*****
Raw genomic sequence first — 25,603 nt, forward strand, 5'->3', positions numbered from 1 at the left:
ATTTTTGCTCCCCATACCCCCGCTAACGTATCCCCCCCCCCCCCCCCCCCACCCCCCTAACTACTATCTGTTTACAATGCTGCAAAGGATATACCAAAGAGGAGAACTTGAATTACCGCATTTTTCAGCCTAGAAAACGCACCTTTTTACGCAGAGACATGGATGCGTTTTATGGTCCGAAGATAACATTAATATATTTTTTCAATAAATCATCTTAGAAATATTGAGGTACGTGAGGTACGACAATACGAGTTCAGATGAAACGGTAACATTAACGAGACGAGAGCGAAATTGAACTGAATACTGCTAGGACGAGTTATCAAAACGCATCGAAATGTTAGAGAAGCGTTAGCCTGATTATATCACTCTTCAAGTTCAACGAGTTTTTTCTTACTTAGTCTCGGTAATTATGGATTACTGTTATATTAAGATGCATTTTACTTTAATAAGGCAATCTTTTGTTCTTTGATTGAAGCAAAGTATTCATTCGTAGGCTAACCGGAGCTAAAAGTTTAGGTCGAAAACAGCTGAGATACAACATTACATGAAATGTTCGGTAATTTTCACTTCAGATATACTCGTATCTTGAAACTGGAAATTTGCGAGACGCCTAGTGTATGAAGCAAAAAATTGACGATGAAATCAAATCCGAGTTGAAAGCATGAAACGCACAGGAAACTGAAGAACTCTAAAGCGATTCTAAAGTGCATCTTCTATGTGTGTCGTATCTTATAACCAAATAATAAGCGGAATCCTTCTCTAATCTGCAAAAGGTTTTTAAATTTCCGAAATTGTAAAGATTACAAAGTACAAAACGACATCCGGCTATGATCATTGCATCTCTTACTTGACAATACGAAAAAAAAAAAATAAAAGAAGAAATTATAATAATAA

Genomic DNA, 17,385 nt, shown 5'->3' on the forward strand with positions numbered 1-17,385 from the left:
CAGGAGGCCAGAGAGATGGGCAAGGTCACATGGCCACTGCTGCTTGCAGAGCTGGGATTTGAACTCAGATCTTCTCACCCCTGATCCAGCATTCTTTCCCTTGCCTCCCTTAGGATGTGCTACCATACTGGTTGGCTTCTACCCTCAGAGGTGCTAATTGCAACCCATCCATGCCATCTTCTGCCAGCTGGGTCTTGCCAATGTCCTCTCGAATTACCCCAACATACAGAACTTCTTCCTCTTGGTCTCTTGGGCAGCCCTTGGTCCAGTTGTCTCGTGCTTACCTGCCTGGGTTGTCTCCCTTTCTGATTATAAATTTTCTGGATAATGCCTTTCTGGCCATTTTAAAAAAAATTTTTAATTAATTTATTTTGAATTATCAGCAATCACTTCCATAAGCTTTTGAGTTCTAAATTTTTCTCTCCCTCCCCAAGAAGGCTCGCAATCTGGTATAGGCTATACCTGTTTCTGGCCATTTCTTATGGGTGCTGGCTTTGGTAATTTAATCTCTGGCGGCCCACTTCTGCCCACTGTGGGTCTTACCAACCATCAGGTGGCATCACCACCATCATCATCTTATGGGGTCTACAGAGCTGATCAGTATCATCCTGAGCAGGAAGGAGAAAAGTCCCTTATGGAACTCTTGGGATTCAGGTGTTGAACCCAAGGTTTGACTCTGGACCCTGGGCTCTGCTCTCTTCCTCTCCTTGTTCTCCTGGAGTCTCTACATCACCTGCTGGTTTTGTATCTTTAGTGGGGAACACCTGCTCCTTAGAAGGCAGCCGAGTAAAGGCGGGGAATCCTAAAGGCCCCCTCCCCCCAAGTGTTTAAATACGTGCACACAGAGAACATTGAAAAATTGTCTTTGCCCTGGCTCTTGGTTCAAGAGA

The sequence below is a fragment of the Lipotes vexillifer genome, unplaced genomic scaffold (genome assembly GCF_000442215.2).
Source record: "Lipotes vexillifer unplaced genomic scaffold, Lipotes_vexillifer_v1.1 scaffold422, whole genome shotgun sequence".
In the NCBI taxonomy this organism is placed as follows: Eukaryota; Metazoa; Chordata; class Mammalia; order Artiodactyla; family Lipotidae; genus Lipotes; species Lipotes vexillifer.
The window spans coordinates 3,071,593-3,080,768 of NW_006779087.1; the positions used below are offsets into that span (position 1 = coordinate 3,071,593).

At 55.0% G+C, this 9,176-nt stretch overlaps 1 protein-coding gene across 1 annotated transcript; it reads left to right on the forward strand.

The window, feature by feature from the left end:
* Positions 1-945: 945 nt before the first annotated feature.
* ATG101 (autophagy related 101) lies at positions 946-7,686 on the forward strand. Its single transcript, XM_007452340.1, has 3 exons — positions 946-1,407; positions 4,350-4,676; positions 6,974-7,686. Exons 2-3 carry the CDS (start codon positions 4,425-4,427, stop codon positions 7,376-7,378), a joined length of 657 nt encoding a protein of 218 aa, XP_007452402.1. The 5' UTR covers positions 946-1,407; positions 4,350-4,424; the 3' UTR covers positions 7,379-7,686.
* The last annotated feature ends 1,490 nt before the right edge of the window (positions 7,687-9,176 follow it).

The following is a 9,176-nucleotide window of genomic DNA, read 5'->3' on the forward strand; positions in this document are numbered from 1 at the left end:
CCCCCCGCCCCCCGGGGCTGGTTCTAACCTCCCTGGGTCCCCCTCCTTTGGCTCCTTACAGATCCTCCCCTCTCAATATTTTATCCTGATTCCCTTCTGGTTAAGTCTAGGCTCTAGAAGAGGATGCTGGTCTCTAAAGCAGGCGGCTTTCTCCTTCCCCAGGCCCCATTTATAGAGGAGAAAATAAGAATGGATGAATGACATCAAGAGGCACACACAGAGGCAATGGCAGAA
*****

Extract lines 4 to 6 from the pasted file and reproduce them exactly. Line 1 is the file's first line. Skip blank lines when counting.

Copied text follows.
CAGGAGGCCAGAGAGATGGGCAAGGTCACATGGCCACTGCTGCTTGCAGAGCTGGGATTTGAACTCAGATCTTCTCACCCCTGATCCAGCATTCTTTCCCTTGCCTCCCTTAGGATGTGCTACCATACTGGTTGGCTTCTACCCTCAGAGGTGCTAATTGCAACCCATCCATGCCATCTTCTGCCAGCTGGGTCTTGCCAATGTCCTCTCGAATTACCCCAACATACAGAACTTCTTCCTCTTGGTCTCTTGGGCAGCCCTTGGTCCAGTTGTCTCGTGCTTACCTGCCTGGGTTGTCTCCCTTTCTGATTATAAATTTTCTGGATAATGCCTTTCTGGCCATTTTAAAAAAAATTTTTAATTAATTTATTTTGAATTATCAGCAATCACTTCCATAAGCTTTTGAGTTCTAAATTTTTCTCTCCCTCCCCAAGAAGGCTCGCAATCTGGTATAGGCTATACCTGTTTCTGGCCATTTCTTATGGGTGCTGGCTTTGGTAATTTAATCTCTGGCGGCCCACTTCTGCCCACTGTGGGTCTTACCAACCATCAGGTGGCATCACCACCATCATCATCTTATGGGGTCTACAGAGCTGATCAGTATCATCCTGAGCAGGAAGGAGAAAAGTCCCTTATGGAACTCTTGGGATTCAGGTGTTGAACCCAAGGTTTGACTCTGGACCCTGGGCTCTGCTCTCTTCCTCTCCTTGTTCTCCTGGAGTCTCTACATCACCTGCTGGTTTTGTATCTTTAGTGGGGAACACCTGCTCCTTAGAAGGCAGCCGAGTAAAGGCGGGGAATCCTAAAGGCCCCCTCCCCCCAAGTGTTTAAATACGTGCACACAGAGAACATTGAAAAATTGTCTTTGCCCTGGCTCTTGGTTCAAGAGA

The sequence below is a fragment of the Lipotes vexillifer genome, unplaced genomic scaffold (genome assembly GCF_000442215.2).
Source record: "Lipotes vexillifer unplaced genomic scaffold, Lipotes_vexillifer_v1.1 scaffold422, whole genome shotgun sequence".